World's most powerful X-ray laser now fires a million bursts per second
The world’s most powerful X-ray laser is ready for operation after a massive overhaul. A powerful upgrade to Stanford’s Linac Coherent Light Source (LCLS), LCLS-II uses temperatures colder than deep space to accelerate electrons to near light-speed and fire off a million X-ray bursts per second.
LCLS-II is what’s known as a hard X-ray free-electron laser (XFEL), an instrument designed to snap images of microscopic objects in high resolution and at ultrafast time scales. Its predecessor was used to image viruses, recreate the conditions at the center of a star, boil water into plasma states hotter than Earth’s core, create the loudest sound possible, and make the kind of “diamond rain” that could fall on planets like Neptune.
The newly completed second phase of the instrument will be capable of much more. X-ray pulses from LCLS-II will be on average 10,000 times brighter than those of its predecessor, and it will fire off a million of them every second – a huge increase over the original’s mere 120 pulses per second.
“In just a few hours, LCLS-II will produce more X-ray pulses than the current laser has generated in its entire lifetime,” said Mike Dunne, director of LCLS. “Data that once might have taken months to collect could be produced in minutes. It will take X-ray science to the next level, paving the way for a whole new range of studies and advancing our ability to develop revolutionary technologies to address some of the most profound challenges facing our society.”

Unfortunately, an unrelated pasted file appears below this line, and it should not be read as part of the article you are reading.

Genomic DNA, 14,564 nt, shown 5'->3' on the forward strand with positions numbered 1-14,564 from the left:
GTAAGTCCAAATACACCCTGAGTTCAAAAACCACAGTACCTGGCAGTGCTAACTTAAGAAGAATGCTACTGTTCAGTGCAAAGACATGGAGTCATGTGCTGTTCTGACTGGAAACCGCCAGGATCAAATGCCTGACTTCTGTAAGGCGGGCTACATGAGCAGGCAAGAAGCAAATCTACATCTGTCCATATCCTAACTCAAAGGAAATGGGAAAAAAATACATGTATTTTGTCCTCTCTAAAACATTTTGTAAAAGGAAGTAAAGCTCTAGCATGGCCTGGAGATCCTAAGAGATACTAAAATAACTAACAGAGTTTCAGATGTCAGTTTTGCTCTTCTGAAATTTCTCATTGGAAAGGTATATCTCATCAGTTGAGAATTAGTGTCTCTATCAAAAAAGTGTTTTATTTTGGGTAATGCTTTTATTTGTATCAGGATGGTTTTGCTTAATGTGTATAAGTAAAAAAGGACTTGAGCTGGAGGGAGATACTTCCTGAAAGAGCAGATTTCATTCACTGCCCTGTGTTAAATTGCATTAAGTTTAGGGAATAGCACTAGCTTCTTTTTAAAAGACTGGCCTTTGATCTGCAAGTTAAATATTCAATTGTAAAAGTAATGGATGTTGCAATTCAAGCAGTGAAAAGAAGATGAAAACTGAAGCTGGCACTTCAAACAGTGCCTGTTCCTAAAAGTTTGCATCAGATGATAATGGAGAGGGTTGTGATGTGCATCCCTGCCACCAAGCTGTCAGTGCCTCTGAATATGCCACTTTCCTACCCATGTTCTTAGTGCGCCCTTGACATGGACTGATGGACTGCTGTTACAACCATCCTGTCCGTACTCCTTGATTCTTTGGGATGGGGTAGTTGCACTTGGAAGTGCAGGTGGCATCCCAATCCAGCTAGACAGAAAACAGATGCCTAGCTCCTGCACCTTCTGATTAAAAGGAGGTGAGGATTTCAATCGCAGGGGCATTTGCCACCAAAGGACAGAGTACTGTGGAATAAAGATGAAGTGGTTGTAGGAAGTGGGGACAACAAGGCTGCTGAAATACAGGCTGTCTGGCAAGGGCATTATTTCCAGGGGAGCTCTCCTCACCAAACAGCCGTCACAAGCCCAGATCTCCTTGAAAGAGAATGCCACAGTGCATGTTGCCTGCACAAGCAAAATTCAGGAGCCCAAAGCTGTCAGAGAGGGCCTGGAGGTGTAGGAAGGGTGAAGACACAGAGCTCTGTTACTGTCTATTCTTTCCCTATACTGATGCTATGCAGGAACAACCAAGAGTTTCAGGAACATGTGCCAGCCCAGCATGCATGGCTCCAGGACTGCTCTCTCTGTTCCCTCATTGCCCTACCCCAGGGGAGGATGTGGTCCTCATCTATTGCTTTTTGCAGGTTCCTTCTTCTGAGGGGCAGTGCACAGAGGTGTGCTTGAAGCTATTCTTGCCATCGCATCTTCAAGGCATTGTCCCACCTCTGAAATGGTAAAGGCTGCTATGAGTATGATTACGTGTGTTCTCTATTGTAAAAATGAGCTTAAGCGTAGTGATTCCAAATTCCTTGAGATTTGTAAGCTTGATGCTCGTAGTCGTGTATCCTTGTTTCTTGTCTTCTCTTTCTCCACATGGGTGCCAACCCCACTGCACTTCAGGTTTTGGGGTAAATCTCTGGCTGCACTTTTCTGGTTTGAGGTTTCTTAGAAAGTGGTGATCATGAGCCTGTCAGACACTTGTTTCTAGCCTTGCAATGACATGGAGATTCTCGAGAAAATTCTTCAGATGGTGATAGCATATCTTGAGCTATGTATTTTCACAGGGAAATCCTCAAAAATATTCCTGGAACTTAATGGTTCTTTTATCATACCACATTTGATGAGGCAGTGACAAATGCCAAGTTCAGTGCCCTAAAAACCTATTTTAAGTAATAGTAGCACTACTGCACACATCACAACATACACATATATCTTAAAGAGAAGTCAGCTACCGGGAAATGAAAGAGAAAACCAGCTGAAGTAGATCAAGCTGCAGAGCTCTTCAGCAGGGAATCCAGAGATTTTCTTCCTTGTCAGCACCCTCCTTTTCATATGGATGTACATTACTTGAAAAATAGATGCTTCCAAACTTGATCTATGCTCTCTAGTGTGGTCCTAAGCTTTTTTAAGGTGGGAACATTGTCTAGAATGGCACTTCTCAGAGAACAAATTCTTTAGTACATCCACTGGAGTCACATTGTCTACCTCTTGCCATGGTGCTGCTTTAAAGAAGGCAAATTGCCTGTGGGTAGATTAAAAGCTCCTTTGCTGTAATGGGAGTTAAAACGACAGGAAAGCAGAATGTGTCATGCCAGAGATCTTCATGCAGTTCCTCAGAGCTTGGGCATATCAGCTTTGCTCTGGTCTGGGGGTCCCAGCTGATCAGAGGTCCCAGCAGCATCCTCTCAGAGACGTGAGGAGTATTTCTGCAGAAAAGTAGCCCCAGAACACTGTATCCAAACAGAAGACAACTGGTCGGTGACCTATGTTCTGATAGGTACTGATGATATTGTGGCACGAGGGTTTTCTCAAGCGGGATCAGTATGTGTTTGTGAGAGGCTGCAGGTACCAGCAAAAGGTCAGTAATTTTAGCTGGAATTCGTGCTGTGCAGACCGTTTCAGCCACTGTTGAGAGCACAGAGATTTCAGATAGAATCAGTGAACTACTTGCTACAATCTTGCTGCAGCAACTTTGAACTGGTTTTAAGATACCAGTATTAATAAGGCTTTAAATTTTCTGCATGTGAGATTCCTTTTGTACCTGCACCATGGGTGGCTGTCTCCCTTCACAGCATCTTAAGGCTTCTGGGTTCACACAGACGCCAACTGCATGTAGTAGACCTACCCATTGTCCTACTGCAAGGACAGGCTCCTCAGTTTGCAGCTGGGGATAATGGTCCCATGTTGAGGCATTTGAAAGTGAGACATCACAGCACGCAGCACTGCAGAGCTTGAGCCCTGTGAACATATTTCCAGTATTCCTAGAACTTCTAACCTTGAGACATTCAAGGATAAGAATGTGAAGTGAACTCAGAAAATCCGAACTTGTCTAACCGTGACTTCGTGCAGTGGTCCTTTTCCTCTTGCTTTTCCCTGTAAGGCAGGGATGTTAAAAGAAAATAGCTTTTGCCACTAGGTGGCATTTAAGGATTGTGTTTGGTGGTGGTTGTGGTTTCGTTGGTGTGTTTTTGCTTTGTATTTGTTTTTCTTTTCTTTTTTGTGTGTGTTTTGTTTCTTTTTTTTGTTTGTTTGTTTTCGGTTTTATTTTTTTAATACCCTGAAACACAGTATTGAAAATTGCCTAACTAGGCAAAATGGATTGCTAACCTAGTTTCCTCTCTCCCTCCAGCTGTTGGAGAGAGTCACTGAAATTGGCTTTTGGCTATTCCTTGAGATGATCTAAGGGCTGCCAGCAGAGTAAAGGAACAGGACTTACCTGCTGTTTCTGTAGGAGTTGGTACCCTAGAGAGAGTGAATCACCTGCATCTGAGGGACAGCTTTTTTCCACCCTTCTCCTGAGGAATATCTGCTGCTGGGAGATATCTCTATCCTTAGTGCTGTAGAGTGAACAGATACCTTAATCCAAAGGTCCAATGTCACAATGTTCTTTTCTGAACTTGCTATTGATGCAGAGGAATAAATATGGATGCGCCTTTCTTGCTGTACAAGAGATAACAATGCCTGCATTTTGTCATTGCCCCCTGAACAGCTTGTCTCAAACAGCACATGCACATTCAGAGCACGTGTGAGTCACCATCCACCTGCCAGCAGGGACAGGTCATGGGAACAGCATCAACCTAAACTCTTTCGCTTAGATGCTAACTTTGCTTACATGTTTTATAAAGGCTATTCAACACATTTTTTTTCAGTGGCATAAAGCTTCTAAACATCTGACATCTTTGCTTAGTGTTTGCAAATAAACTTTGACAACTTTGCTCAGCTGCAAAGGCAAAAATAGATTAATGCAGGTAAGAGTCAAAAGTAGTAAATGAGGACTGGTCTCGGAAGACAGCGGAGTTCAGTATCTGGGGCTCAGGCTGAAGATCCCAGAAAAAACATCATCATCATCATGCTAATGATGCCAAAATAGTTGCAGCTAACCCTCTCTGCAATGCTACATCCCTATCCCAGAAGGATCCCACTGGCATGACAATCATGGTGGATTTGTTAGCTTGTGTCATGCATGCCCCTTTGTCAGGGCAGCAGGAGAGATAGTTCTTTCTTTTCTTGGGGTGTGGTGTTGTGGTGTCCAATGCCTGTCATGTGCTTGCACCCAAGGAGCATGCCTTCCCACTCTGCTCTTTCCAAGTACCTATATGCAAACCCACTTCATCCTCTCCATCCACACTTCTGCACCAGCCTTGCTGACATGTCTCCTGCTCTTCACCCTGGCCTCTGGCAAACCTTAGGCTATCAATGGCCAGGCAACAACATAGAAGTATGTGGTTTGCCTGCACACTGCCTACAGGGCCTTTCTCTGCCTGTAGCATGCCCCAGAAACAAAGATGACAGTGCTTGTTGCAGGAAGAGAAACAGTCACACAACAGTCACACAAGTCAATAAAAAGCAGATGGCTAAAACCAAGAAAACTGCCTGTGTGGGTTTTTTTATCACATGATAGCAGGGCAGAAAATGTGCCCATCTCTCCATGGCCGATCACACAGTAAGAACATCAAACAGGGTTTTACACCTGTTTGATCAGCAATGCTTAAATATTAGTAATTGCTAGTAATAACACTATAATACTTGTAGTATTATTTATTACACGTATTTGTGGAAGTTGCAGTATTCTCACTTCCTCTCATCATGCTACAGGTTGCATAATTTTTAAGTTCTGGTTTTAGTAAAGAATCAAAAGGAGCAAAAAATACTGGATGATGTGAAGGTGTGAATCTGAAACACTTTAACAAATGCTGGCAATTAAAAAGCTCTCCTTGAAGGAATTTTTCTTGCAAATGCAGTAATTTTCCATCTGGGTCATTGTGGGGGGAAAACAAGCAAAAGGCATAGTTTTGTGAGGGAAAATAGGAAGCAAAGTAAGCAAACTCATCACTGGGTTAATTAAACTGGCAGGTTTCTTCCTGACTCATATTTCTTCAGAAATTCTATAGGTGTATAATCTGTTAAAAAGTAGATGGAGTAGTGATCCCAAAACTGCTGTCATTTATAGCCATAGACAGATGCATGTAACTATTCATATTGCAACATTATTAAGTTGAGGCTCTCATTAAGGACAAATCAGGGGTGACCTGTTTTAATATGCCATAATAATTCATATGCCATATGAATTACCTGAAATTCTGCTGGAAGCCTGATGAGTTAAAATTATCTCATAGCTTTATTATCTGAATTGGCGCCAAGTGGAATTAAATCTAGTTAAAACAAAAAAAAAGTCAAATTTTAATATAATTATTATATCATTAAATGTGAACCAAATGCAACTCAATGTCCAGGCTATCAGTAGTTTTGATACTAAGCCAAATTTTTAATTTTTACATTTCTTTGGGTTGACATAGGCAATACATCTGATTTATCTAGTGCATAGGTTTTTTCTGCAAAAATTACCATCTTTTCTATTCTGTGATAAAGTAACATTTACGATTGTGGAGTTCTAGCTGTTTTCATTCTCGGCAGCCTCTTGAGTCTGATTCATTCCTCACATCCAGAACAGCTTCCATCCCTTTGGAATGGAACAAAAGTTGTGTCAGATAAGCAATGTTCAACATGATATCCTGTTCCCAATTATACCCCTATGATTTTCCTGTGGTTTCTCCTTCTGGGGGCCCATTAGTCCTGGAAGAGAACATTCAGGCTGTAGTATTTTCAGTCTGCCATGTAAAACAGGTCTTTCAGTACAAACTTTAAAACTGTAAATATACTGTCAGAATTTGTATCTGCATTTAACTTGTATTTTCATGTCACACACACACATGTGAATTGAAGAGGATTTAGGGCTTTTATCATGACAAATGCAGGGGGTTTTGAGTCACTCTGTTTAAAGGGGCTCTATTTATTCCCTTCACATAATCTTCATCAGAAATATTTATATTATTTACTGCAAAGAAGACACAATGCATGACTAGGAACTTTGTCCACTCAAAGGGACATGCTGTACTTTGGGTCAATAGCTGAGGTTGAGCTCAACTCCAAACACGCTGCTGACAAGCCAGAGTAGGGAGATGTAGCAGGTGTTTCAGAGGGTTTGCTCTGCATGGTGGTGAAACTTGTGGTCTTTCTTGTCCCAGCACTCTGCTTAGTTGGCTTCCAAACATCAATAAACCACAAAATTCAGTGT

LCLS-II works in the same basic way as the first generation – electrons are generated and then accelerated down a long pipe, before they enter an “undulator” that makes them wobble until they throw off X-rays side to side. But each step of that process has now had an upgrade.
The biggest overhaul is the accelerator in the middle. Where previously the electrons were fired down a copper pipe at room temperature, LCLS-II uses a set of 37 cryomodules to chill the equipment down to -271 °C (-456 °F), a hair above absolute zero. It does this by piping liquid helium coolant into the modules from two large helium cryoplants.
At temperatures that low, niobium metal cavities inside the modules become superconducting, allowing electrons to pass through with zero resistance. Microwaves are used to power an oscillating electric field that resonates inside these cavities, syncing up to the rhythm of the passing electrons so that it transfers energy to them. This added energy accelerates the electrons, so that by the time they pass through all 37 cryomodules they’re traveling at close to the speed of light.
Next, the electrons pass into the undulators, which use strong magnets to pull the electrons side to side, making them wobble and causing them to emit X-rays. The new undulators can generate both “hard” and “soft” X-rays, which are useful for different goals – hard X-rays can image individual atoms in detail, while soft X-rays can show the flow of energy between atoms and molecules.
With the cryomodules reaching their low temperature in April, the instrument is now ready to be tested with the first electrons, the team says. It’s expected that the LCLS-II will begin producing X-rays later this year. Once it does, it’s expected that the facility will provide new insights into chemistry, biology, computing and quantum mechanics.
The history of LCLS and the LCLS-II upgrade is described in the video below.
Source: Stanford SLAC Lab